Rufus is widely used because it allows users to easily create bootable USB devices on Windows using a variety of image formats, including those used by Windows ISO files and Linux versions.
Many people also like Rufus because it is small and quick to flash. Users are still looking for Rufus alternatives for other platforms because Rufus is only available on Windows OS. You’ve landed in the right place if you’ve been searching for Rufus alternatives with similar features.
To help you choose the right alternative for Rufus, we have compiled a list of the best Rufus alternatives options available for Windows, Linux, and macOS. We’ve also ensured the software mentioned is lightning-fast and easy to use. OK, let’s look through this article and locate the best free Rufus alternatives that work for you.
Best Rufus Alternatives For Windows, Linux, and macOS
We’ve compiled a list of Rufus alternatives that are both fast and lightweight. We’ve also selected software for the Windows, Linux, Ubuntu, and macOS operating systems. In addition, we choose the tools so that you can create bootable macOS Discs from a Windows PC and vice versa.
The Media Creation Tool is the only one of this software designed by Microsoft only to make the installation of Windows 10 on personal computers as simple as possible.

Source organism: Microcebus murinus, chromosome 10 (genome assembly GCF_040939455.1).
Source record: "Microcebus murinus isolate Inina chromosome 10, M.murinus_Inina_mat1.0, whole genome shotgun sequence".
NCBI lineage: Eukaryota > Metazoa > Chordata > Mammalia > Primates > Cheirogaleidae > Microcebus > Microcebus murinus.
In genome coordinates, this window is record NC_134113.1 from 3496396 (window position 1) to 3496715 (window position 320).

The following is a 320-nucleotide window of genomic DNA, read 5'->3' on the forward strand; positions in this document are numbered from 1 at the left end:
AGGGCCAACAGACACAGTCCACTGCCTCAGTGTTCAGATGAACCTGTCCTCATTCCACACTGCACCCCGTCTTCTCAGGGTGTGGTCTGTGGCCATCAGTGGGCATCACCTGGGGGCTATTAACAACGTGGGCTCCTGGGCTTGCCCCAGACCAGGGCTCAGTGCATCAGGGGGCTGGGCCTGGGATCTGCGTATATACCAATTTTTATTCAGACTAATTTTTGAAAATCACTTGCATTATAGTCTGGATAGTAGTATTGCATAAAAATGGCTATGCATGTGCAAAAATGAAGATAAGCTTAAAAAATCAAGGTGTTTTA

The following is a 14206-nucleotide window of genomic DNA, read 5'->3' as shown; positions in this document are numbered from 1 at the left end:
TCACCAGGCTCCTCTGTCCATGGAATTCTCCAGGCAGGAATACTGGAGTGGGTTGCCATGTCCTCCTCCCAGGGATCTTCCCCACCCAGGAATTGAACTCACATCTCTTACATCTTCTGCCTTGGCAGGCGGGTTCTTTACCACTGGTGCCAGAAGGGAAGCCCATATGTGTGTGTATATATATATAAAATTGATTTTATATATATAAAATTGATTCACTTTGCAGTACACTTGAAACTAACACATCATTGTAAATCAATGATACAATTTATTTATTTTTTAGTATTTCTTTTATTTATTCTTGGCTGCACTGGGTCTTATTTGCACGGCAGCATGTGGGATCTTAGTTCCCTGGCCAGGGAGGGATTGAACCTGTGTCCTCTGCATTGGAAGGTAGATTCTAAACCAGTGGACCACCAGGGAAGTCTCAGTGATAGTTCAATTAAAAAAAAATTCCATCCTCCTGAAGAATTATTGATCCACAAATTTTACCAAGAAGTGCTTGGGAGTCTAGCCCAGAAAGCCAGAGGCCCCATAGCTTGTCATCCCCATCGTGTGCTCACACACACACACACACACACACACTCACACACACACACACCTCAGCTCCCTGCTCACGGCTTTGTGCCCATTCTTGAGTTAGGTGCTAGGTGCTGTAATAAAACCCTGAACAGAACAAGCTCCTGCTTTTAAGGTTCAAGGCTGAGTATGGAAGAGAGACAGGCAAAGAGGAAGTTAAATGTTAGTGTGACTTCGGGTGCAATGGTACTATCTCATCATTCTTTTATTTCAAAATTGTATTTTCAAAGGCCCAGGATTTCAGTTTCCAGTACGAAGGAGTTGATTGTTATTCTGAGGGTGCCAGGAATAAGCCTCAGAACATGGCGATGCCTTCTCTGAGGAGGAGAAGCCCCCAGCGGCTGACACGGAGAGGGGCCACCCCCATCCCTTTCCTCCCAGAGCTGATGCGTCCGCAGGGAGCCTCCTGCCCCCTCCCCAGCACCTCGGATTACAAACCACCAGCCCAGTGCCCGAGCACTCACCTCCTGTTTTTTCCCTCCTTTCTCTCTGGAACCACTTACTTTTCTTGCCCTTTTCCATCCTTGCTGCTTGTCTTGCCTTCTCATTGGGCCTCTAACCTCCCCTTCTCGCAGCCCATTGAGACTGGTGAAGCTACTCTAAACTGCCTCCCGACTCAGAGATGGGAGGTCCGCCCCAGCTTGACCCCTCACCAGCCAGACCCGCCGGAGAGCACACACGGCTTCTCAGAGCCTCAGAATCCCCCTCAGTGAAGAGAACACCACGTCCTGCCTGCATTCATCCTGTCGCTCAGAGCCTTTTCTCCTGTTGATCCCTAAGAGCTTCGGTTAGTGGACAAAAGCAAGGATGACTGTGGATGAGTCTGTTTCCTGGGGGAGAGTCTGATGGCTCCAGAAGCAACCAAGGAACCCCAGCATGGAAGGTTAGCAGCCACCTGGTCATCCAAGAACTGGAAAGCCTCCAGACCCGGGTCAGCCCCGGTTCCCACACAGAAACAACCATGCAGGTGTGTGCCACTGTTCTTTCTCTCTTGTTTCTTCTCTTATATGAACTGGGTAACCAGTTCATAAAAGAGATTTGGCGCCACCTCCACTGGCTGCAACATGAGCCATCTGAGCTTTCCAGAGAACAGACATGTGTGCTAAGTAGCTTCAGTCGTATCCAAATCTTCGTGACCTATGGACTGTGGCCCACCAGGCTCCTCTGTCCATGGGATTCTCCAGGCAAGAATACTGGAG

It facilitates downloading Windows 10 from Microsoft’s server and the subsequent generation of a bootable USB. There is zero effort required on your part.
That’s pretty cool, huh? It analyses your computer’s specifications to determine the optimal setup for installing Windows 10, then grabs the most recent ISO file for that version of Windows.
One drawback is that it is slower than Rufus when making a bootable USB device. Media Creation Tool is the ideal alternative to Rufus if you want a similar tool without the effort of obtaining an image and checking compatibility.
Rufus is the best tool for making bootable USB devices, but it can only be used on Windows computers.
On the other hand, Etcher is a full-fledged tool that works with all main platforms, including macOS, and is compatible with all common system images (ISO, DMG, IMG, etc.).
It has an intuitive design that makes it easy to operate. Select the USB drive, the system image, and then click the Flash button.
However, Etcher’s crowning feature is an option called Image Validation, which checks the integrity of the system image and the flash drive before the latter is flashed.